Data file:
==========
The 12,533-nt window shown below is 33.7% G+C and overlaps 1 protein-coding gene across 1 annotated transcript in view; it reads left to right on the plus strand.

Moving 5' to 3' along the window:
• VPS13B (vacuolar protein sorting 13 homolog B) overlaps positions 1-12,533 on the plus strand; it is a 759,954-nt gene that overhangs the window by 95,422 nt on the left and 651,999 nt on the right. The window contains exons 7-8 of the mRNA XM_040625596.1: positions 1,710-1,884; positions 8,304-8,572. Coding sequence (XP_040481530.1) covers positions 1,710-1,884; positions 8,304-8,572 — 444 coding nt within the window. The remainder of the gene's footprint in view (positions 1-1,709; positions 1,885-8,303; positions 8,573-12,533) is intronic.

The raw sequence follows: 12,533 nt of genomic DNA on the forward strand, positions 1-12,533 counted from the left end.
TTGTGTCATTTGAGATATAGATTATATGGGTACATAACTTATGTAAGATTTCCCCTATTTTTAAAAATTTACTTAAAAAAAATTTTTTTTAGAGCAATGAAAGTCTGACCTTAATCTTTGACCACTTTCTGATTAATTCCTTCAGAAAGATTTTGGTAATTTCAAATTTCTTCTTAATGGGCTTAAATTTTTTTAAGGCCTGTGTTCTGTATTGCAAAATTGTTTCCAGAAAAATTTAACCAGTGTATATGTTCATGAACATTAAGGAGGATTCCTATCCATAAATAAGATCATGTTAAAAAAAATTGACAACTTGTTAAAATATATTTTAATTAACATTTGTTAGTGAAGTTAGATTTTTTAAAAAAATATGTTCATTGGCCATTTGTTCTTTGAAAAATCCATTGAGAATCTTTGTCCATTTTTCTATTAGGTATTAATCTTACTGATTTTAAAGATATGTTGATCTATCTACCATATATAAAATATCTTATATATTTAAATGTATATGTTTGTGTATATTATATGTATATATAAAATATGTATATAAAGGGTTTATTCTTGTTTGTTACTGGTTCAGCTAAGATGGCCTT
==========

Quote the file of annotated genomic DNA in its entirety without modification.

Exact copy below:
The 12,533-nt window shown below is 33.7% G+C and overlaps 1 protein-coding gene across 1 annotated transcript in view; it reads left to right on the plus strand.

Moving 5' to 3' along the window:
• VPS13B (vacuolar protein sorting 13 homolog B) overlaps positions 1-12,533 on the plus strand; it is a 759,954-nt gene that overhangs the window by 95,422 nt on the left and 651,999 nt on the right. The window contains exons 7-8 of the mRNA XM_040625596.1: positions 1,710-1,884; positions 8,304-8,572. Coding sequence (XP_040481530.1) covers positions 1,710-1,884; positions 8,304-8,572 — 444 coding nt within the window. The remainder of the gene's footprint in view (positions 1-1,709; positions 1,885-8,303; positions 8,573-12,533) is intronic.

The raw sequence follows: 12,533 nt of genomic DNA on the forward strand, positions 1-12,533 counted from the left end.
TTGTGTCATTTGAGATATAGATTATATGGGTACATAACTTATGTAAGATTTCCCCTATTTTTAAAAATTTACTTAAAAAAAATTTTTTTTAGAGCAATGAAAGTCTGACCTTAATCTTTGACCACTTTCTGATTAATTCCTTCAGAAAGATTTTGGTAATTTCAAATTTCTTCTTAATGGGCTTAAATTTTTTTAAGGCCTGTGTTCTGTATTGCAAAATTGTTTCCAGAAAAATTTAACCAGTGTATATGTTCATGAACATTAAGGAGGATTCCTATCCATAAATAAGATCATGTTAAAAAAAATTGACAACTTGTTAAAATATATTTTAATTAACATTTGTTAGTGAAGTTAGATTTTTTAAAAAAATATGTTCATTGGCCATTTGTTCTTTGAAAAATCCATTGAGAATCTTTGTCCATTTTTCTATTAGGTATTAATCTTACTGATTTTAAAGATATGTTGATCTATCTACCATATATAAAATATCTTATATATTTAAATGTATATGTTTGTGTATATTATATGTATATATAAAATATGTATATAAAGGGTTTATTCTTGTTTGTTACTGGTTCAGCTAAGATGGCCTT